Changing Our Behavior, Changing Our World
By Michael Matarasso and Lucy Yarnell
No matter who we are or where we live, we all affect the environment through our daily behavior. The food we eat, the clothes we wear, the work we do, and the leisure activities we pursue affect the world around us—from coral reefs to farmlands, from sea turtles to ourselves.
Our own behavior is, in fact, the direct cause of many of the most pressing environmental problems we now face, including the status of sea turtles. Human-induced hazards, such as fisheries bycatch, direct take, coastal development, pollution and pathogens, and climate change, are among the top drivers of sea turtle population decline. Thus, embarking on a path toward sea turtle conservation is, in large part, embarking on a path to change human behavior. It is no easy path to tread.
Research and practice corroborate what most of us sense on a gut level: we humans are complex, as are the ways we behave. In any given situation, from our most habituated routine to our most spontaneous impulse, an intricate web of knowledge, attitudes, skills, alternatives, and barriers combine to influence our actions.
Despite this laundry list of factors, most of the conservation community’s effort to alter environmentally harmful behaviors has focused solely on increasing knowledge and changing attitudes. Although this work is often vitally important, research indicates that improving knowledge and changing attitudes alone rarely affect long-term behavior. No matter how much people learn or how deeply they want to behave differently, if significant obstacles such as high cost, gaps in technology and infrastructure, or discouraging policies exist, then lasting change will not take place. For us to achieve the long-term results we seek, we must better include the affected communities in strategic planning and strive for a more holistic approach to behavior change—one that addresses all of the factors that drive human behavior.
A model that has proved successful in confronting diverse conservation problems in equally diverse communities is the Targeting Behavior methodology. This technique is rooted in significant community participation. It generates strategies that not only increase knowledge and change attitudes, but also create the framework for people to overcome significant barriers and to make lasting changes in their behavior.
“Targeting Behavior” in Action: Raja Ampat
The Indonesian archipelago of Raja Ampat includes more than 1,500 islands of karst limestone, lush forests, white sandy beaches, and vast expanses of ocean teeming with some of the richest marine biodiversity on Earth. With 75 percent of all known coral species, more than 1,000 fish species, 5 species of sea turtles, and an array of marine mammals, it has been called the “Jewel of the Coral Triangle.”
The area is also home to a growing human population that is largely dependent on ocean resources for nourishment and income. Tourism is increasing, economic needs are on the rise, and pressures on natural resources are quickly mounting. Conservationists are concerned that unless current behaviors change, Raja Ampat’s unique marine ecosystems will be irreversibly harmed.
In March 2007, a group of community representatives, local authorities, and nongovernmental organizations met in Raja Ampat to develop an education and communication campaign aimed at supporting local conservation efforts. They used the Targeting Behavior methodology.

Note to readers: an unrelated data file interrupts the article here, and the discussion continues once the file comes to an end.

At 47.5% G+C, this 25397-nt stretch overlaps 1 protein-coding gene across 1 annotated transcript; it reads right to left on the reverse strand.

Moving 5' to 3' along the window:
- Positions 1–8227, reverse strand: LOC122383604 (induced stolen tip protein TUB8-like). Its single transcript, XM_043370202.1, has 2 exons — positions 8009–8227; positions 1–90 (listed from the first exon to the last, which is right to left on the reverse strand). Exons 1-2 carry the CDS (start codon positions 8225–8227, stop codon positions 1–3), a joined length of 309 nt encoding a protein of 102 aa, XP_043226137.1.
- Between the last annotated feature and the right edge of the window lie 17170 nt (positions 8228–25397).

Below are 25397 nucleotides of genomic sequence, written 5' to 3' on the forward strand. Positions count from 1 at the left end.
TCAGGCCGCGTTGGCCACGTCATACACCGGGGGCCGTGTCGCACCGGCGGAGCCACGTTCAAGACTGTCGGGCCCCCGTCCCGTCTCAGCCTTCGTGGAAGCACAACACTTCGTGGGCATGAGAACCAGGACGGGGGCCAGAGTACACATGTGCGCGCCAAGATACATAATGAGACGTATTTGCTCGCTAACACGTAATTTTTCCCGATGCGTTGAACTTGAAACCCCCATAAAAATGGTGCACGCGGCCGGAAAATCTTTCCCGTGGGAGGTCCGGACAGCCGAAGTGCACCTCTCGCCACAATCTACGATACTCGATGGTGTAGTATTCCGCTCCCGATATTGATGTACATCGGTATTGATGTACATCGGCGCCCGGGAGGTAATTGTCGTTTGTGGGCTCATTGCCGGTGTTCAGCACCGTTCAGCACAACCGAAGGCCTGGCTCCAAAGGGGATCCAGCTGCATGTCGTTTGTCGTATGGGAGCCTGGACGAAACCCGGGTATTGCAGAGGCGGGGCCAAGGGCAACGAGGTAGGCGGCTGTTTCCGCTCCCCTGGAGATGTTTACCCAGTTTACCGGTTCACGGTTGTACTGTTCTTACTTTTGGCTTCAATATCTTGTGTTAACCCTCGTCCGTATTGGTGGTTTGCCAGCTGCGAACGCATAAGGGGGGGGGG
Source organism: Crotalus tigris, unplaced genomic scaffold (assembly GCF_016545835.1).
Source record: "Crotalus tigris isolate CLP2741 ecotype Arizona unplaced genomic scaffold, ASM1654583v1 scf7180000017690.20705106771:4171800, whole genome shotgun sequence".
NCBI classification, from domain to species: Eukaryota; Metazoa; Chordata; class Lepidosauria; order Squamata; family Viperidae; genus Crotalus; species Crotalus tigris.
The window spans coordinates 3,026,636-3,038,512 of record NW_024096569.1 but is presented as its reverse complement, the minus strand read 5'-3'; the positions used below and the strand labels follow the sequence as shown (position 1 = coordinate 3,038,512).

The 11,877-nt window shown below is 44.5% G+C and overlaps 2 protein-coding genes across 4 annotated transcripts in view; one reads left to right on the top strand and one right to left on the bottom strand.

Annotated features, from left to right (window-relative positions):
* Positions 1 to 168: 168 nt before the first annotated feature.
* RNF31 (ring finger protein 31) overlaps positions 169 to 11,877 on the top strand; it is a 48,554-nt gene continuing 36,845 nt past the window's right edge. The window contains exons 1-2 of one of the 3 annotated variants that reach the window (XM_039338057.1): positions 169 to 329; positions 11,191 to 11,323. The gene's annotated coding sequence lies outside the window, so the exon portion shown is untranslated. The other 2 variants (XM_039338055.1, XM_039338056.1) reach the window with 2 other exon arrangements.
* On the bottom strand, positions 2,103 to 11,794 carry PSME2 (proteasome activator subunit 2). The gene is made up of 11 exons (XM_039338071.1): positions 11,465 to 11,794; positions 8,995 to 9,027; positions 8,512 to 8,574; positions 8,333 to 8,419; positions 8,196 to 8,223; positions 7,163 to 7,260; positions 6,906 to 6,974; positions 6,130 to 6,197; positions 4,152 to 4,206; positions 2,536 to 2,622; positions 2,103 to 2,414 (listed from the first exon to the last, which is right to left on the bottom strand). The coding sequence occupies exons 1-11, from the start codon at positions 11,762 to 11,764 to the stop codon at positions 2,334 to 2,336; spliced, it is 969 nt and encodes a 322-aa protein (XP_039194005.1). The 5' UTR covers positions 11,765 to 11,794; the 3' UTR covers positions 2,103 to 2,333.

At the start of the week-long workshop, the team identified marine degradation from over-extraction and pollution as Raja Ampat’s primary conservation problem and prioritized six behaviors as the chief contributors to this problem: blast fishing, turtle hunting and egg collection, cyanide fishing, trash disposal, overfishing of certain species, and coral mining. Workshop participants explored these behaviors inside and out, thereby analyzing the root causes, effects, and groups involved. They evaluated new, sustainable practices that might replace the unsustainable ones, paying particular attention to the barriers that would need to be overcome for those alternatives to be adopted.
For example, the practices of sea turtle hunting and egg collection in Raja Ampat are deeply rooted in tradition as ways to generate food and income. Workshop participants therefore recognized that for these behaviors to change, local people would need alternative sources for both. Their solution was to include a plan to develop a sustainable piggery as part of the education and communication strategy. Now in its second year of operation, the piggery is a successful business that produces both organic meat and “biogas,” a fuel made from manure.
This practical pigs-for-turtles swap has been introduced alongside targeted marine conservation education that was developed directly from surveys of local knowledge, skills, and attitudes. This holistic approach to solving an environmental problem has made it possible for local behaviors and awareness to shift together, greatly increasing the likelihood that these changes will become permanent.
As a whole, the sea turtle conservation community has demonstrated its commitment to helping people around the world find ways of living in harmony with sea turtles. Through the deep involvement of local stakeholders, the targeting behavior methodology offers a way to channel that commitment into productive campaigns for behavior changes that can make long-lasting differences. The key is to remember that each community of people who live with and affect sea turtles is different, that each challenge is different, and that identification of the right solution begins with investing time in understanding why people do what they do.
This article originally appeared in SWOT Report, vol. 5 (2010). Click here to download the entire article as a PDF.